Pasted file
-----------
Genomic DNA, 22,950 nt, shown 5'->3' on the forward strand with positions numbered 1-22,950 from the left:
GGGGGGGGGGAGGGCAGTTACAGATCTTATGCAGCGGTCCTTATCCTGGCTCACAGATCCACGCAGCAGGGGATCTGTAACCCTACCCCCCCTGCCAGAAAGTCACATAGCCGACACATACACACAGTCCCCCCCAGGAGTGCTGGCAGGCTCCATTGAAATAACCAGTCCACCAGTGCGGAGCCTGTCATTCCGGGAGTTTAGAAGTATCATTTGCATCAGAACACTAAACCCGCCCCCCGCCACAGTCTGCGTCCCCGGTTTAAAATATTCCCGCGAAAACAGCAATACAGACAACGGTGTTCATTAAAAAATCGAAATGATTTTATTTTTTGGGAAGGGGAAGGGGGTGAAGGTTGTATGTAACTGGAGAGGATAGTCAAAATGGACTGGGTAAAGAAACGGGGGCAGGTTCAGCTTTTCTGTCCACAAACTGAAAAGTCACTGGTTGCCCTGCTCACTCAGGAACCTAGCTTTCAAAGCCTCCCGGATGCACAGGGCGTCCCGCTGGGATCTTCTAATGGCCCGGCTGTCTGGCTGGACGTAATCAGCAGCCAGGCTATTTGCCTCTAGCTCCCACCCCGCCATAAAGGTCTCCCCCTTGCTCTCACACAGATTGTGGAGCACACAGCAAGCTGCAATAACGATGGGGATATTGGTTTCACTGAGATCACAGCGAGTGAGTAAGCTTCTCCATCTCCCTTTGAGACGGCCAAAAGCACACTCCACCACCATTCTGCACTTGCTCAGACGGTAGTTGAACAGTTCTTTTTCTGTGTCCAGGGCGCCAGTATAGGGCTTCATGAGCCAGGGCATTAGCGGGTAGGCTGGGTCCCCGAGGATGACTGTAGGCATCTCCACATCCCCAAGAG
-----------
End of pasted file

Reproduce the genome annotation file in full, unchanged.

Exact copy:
Genomic DNA, 22,950 nt, shown 5'->3' on the forward strand with positions numbered 1-22,950 from the left:
GGGGGGGGGGAGGGCAGTTACAGATCTTATGCAGCGGTCCTTATCCTGGCTCACAGATCCACGCAGCAGGGGATCTGTAACCCTACCCCCCCTGCCAGAAAGTCACATAGCCGACACATACACACAGTCCCCCCCAGGAGTGCTGGCAGGCTCCATTGAAATAACCAGTCCACCAGTGCGGAGCCTGTCATTCCGGGAGTTTAGAAGTATCATTTGCATCAGAACACTAAACCCGCCCCCCGCCACAGTCTGCGTCCCCGGTTTAAAATATTCCCGCGAAAACAGCAATACAGACAACGGTGTTCATTAAAAAATCGAAATGATTTTATTTTTTGGGAAGGGGAAGGGGGTGAAGGTTGTATGTAACTGGAGAGGATAGTCAAAATGGACTGGGTAAAGAAACGGGGGCAGGTTCAGCTTTTCTGTCCACAAACTGAAAAGTCACTGGTTGCCCTGCTCACTCAGGAACCTAGCTTTCAAAGCCTCCCGGATGCACAGGGCGTCCCGCTGGGATCTTCTAATGGCCCGGCTGTCTGGCTGGACGTAATCAGCAGCCAGGCTATTTGCCTCTAGCTCCCACCCCGCCATAAAGGTCTCCCCCTTGCTCTCACACAGATTGTGGAGCACACAGCAAGCTGCAATAACGATGGGGATATTGGTTTCACTGAGATCACAGCGAGTGAGTAAGCTTCTCCATCTCCCTTTGAGACGGCCAAAAGCACACTCCACCACCATTCTGCACTTGCTCAGACGGTAGTTGAACAGTTCTTTTTCTGTGTCCAGGGCGCCAGTATAGGGCTTCATGAGCCAGGGCATTAGCGGGTAGGCTGGGTCCCCGAGGATGACTGTAGGCATCTCCACATCCCCAAGAG